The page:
Thursday, April 7, 2011

"There are lots of important things that are separate from science"

The winner of the 2011 Templeton Prize is Martin Rees, Master of Trinity College, Cambridge, who is described as a "theoretical astrophysicist." Since Templeton is interested in the relationship between science and religion it is interesting that Rees describes himself as having "no religious beliefs at all." Whether he is agnostic or atheist, he does have opinions about scientists pronouncing about religion. From an interview with Rees at the Guardian:
Ian Sample: You said in a BBC radio interview that one of the reasons you think science and religion can sit side-by-side and peacefully co-exist is that they deal with different realms.

Martin Rees: As I said earlier, I don't think they have much scope for constructive interaction, but they have in common perhaps an awareness of mystery.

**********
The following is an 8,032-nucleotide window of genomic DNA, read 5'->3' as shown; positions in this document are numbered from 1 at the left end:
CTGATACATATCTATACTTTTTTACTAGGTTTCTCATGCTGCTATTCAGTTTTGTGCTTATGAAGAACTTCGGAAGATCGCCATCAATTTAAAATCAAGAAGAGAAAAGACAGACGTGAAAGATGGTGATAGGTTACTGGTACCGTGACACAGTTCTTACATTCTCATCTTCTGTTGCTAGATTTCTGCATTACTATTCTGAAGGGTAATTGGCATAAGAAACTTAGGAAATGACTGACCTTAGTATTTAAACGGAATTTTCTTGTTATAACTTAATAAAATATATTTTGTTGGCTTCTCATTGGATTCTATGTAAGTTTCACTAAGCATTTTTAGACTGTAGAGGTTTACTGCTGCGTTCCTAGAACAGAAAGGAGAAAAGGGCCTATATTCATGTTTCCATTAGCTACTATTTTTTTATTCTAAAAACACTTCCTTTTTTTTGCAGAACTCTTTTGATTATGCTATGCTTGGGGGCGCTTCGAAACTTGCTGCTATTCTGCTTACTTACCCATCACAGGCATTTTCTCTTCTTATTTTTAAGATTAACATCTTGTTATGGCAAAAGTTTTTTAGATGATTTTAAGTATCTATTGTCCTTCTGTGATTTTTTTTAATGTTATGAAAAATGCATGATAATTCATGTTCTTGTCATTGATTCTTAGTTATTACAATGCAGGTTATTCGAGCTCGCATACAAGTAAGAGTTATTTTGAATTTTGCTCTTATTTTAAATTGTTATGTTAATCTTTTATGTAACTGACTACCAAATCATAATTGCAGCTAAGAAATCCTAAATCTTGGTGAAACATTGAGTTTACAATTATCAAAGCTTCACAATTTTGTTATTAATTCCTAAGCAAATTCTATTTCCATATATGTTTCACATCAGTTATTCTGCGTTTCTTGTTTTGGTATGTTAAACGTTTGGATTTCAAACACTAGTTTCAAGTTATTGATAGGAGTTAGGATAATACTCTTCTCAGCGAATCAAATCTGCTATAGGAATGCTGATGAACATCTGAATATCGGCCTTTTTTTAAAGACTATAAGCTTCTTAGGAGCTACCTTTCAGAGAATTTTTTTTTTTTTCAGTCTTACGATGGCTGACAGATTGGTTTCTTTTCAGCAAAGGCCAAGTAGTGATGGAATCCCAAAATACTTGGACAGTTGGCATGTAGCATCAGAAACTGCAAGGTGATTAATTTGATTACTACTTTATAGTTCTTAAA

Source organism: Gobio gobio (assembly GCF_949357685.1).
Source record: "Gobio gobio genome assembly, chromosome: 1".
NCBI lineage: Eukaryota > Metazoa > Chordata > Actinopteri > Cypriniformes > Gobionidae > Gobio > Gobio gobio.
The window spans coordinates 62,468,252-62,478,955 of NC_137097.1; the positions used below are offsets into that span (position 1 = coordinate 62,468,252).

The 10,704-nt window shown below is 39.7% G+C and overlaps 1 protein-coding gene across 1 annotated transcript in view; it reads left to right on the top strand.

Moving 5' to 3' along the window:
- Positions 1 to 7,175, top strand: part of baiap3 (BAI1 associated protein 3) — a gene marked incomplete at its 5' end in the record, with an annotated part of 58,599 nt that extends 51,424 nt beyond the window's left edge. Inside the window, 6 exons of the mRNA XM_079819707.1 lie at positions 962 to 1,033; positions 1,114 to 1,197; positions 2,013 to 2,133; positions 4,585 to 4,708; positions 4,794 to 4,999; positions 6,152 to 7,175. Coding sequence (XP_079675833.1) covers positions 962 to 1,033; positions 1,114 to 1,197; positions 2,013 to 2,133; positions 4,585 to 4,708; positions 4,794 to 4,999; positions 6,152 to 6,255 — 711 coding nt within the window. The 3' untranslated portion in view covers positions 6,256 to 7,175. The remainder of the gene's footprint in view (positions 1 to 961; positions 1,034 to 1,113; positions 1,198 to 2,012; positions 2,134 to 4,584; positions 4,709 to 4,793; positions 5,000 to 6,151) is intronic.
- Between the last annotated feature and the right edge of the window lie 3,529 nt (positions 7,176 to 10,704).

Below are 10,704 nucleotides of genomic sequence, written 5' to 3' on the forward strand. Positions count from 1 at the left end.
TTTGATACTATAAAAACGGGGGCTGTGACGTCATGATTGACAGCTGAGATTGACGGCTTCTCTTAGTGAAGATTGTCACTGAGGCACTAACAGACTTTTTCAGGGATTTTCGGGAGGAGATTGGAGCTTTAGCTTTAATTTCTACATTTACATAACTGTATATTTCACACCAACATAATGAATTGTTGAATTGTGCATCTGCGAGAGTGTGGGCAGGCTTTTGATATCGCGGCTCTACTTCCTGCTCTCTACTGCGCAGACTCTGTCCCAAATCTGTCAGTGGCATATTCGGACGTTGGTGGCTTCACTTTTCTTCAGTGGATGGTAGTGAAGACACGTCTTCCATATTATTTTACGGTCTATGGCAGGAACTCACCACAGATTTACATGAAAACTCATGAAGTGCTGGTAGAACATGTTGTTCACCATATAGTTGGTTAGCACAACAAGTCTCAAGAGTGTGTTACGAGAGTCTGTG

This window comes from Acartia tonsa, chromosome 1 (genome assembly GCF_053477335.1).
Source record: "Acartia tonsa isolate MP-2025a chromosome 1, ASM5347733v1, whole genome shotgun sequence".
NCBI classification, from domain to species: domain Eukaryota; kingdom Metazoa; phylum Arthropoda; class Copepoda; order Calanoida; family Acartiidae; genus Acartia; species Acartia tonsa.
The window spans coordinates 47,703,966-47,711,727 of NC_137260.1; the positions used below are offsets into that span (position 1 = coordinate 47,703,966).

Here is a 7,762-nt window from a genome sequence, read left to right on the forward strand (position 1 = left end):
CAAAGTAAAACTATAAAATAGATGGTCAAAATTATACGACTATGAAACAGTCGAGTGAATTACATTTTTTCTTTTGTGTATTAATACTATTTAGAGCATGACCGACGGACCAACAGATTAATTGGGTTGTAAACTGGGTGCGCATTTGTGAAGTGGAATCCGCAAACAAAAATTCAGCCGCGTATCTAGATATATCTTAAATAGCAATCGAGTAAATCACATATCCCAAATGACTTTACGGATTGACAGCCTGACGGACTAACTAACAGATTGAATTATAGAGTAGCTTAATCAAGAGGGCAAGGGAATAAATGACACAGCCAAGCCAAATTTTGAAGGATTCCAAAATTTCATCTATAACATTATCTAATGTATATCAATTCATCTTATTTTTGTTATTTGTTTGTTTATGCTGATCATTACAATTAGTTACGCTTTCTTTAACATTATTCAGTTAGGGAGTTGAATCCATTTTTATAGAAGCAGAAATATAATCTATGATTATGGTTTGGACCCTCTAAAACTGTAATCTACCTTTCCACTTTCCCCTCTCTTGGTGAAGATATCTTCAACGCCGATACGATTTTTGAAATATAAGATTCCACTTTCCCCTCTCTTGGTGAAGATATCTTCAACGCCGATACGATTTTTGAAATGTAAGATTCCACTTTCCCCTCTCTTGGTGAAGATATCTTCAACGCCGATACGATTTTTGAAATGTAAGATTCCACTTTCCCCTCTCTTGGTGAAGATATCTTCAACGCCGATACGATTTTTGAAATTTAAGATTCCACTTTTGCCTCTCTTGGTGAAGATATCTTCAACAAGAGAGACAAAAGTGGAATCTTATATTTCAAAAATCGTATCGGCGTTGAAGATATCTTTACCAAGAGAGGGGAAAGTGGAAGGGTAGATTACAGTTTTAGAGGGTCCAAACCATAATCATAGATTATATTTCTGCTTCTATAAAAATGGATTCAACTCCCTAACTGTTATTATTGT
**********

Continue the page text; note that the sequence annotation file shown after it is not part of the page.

IS: The suggestion is that science deals with the "material world" and religion deals with something "extra-material". Where does one end and the other start? There are aspects of religion that comment on the creation of Earth, the creation of the universe, the creation of humanity and the spread of HIV around Africa. Religion appears in those contexts, but are those not material issues?

MR: Yes. Obviously. But I think just as religion is separate from science, so is ethics separate from science. So is aesthetics separate from science. And so are many other things. There are lots of important things that are separate from science.

IS: If there is a clear and obvious boundary between science and religion, how does religion come to be used in these contexts?

MR: I try to avoid getting into these science and religion debates.

IS: Will you be able to stay out of them now you have the Templeton prize?

MR: It's my choice.

IS: There was an extraordinary fuss last year over Stephen Hawking's pronouncement that the creation of the universe did not require a God. What did you make of that?

MR: What I said at the time is that I know Stephen Hawking well enough to know that he has read little philosophy and less theology, so I don't think his views should be taken with any special weight.

IS: You have read on those subjects. What's your view?

MR: What's my view? Well, I'm not prepared to pronounce on these things. I think it's rather foolish when scientists do so.
Martin Rees: I've got no religious beliefs at all - interview | Science | guardian.co.uk